Full Text Available The International Roughness Index (IRI is a well-recognized standard in the field of pavement management. Many different types of devices can be used to measure the IRI, but these devices are mainly mounted on a full-size automobile and are complicated to operate. In addition, these devices are expensive. The development of methods for IRI measurement is a prerequisite for pavement management systems and other parts of the road management industry. Based on the quarter-car model and the vehicle vibration caused by road roughness, there is a strong correlation between the in-car Z-axis acceleration and the IRI. The variation of speed of the car during the measurement process has a large influence on IRI estimation. A measurement system equipped with Z-axis accelerometers and a GPS device was developed. Using the self-designing measurement system based on the methodology proposed in this study, we performed a small-scale field test. We used a one-wheel linear model and two-wheel model to fit the variation of the Z-axis acceleration. The test results demonstrated that the low-cost measurement system has good accuracy and could enhance the efficiency of IRI measurement.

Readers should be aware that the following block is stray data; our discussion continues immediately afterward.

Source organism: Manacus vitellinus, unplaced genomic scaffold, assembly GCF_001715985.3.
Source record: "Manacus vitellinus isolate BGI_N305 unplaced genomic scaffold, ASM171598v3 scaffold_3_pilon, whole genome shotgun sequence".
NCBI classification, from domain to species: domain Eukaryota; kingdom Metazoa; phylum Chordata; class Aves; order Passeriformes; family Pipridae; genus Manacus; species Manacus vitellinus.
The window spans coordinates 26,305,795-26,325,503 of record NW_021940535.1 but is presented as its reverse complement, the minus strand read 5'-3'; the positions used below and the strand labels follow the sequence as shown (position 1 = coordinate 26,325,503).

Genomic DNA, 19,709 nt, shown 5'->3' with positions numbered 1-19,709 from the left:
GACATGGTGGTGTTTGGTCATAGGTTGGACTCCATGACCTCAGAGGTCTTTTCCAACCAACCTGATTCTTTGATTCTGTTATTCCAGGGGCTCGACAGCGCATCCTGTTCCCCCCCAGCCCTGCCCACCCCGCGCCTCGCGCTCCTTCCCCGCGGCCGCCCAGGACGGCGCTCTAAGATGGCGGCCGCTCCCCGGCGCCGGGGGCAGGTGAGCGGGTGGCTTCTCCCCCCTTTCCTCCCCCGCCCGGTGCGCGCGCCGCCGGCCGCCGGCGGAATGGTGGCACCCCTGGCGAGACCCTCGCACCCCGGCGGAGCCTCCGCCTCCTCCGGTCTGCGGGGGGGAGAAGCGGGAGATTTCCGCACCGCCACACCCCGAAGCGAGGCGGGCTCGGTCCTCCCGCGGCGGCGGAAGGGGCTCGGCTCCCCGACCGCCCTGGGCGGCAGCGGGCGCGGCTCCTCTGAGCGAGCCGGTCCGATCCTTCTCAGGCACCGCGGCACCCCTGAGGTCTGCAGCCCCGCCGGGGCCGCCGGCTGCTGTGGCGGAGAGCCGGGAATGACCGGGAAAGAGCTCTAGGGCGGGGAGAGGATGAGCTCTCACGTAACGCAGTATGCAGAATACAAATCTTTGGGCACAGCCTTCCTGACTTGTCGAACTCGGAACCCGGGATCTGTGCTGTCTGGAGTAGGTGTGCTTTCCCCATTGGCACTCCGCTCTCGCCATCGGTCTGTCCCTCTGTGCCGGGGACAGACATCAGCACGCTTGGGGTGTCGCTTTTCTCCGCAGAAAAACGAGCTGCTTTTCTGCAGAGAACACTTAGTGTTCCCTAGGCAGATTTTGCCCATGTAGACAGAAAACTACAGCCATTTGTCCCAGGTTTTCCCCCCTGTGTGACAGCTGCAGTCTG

2. Auditory motion capturing ambiguous visual motion

    Directory of Open Access Journals (Sweden)

    Arjen eAlink

    2012-01-01

    Full Text Available In this study, it is demonstrated that moving sounds have an effect on the direction in which one sees visual stimuli move. During the main experiment sounds were presented consecutively at four speaker locations inducing left- or rightwards auditory apparent motion. On the path of auditory apparent motion, visual apparent motion stimuli were presented with a high degree of directional ambiguity. The main outcome of this experiment is that our participants perceived visual apparent motion stimuli that were ambiguous (equally likely to be perceived as moving left- or rightwards more often as moving in the same direction than in the opposite direction of auditory apparent motion. During the control experiment we replicated this finding and found no effect of sound motion direction on eye movements. This indicates that auditory motion can capture our visual motion percept when visual motion direction is insufficiently determinate without affecting eye movements.